CBS News Correspondent Sharyl Attkisson reports his death was a wake-up call in his home state of Illinois, which this week will become the first state to ban the sale of ephedra products.
Other states are considering their own bans, after ephedra supplements were linked to thousands of heart attacks, strokes and other adverse reactions, and more than a hundred deaths.
Ephedra's already faced bans in college and pro sports and the U.S. military. Top medical groups are pushing for a national ban.
That's left many asking why the FDA -- which is supposed to regulate food and drugs -- seems conspicuously absent.
"If we wait for the FDA we run the risk of seeing more young men and women die unnecessarily," said Illinois Gov. Rod Blagojevich. "I think it's responsible to act on the information available, and do the right thing. Just because a big federal agency continues to 'study' the issue, there's plenty of evidence that ephedra has killed. We're not gonna wait for the FDA, we're going to act first, we'll be the first state to ban it, and hope it'll be a wake-up call to the federal government, to congress and the FDA to finally do something about this very serious issue that's killing young men and women."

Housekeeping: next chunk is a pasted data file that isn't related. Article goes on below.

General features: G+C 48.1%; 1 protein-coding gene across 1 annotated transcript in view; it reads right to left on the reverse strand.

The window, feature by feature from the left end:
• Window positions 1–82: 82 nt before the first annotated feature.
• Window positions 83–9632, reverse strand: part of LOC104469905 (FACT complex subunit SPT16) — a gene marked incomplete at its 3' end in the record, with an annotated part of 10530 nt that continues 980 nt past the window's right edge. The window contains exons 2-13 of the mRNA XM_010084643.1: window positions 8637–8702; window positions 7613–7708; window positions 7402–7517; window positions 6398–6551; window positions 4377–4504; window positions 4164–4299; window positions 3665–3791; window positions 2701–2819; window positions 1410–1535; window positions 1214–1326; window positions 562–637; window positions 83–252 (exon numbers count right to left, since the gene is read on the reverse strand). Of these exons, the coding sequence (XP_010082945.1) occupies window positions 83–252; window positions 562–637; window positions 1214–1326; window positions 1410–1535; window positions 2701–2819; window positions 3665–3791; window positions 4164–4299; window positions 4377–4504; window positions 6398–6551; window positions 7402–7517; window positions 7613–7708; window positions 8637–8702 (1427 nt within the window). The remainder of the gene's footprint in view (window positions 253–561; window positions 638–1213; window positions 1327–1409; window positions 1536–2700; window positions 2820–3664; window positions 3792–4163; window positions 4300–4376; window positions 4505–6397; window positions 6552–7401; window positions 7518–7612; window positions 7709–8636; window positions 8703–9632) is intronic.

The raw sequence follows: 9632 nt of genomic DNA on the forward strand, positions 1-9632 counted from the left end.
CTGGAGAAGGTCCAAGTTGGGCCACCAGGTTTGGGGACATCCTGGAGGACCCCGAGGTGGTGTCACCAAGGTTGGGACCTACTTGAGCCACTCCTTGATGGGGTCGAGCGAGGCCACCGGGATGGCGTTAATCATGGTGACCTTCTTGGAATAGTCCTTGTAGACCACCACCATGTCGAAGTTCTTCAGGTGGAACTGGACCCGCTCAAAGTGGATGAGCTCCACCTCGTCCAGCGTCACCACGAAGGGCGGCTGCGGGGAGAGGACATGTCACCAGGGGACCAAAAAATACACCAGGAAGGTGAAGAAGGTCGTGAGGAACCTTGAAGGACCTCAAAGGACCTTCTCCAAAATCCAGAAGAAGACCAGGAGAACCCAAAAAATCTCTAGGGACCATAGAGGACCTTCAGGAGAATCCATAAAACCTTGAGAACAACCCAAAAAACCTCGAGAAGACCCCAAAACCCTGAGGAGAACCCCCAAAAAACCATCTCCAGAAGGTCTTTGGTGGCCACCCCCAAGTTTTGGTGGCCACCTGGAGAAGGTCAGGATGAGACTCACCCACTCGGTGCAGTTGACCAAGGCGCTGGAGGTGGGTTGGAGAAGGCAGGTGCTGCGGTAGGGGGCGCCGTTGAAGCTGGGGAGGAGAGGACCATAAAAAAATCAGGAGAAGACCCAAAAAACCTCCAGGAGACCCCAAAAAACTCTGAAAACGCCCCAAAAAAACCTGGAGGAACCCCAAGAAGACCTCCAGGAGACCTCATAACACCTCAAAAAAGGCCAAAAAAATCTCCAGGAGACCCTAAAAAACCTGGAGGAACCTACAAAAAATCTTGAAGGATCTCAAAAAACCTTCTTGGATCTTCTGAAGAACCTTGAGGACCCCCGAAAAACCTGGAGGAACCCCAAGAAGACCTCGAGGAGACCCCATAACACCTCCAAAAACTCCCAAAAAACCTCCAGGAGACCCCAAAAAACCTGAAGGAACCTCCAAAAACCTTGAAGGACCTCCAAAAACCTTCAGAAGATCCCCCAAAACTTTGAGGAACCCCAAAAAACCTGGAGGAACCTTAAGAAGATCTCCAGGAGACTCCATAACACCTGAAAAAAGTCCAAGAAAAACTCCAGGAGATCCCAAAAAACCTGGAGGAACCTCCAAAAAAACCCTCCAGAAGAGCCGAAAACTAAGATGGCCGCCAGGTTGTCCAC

The FDA wouldn't talk to CBS on camera, but says it's asked for legal guidance as to just what proof the agency needs to order ephedra off the market. It's a touchy question because dietary supplements are regulated as foods not drugs; they don't have to be proven safe or effective, and it's harder to force them off the market. The FDA has proposed warning labels for ephedra products -- that's pending.
The powerful ephedra lobby insists the products are safe when used as labeled, and that the bans stifle consumer freedom. Still, amid all the controversy, major companies are discontinuing ephedra sales. And top manufacturers, having trouble getting insurance, are switching to ephedra-free products. Even in the absence of FDA action, the ephedra industry appears to be dying a slow death.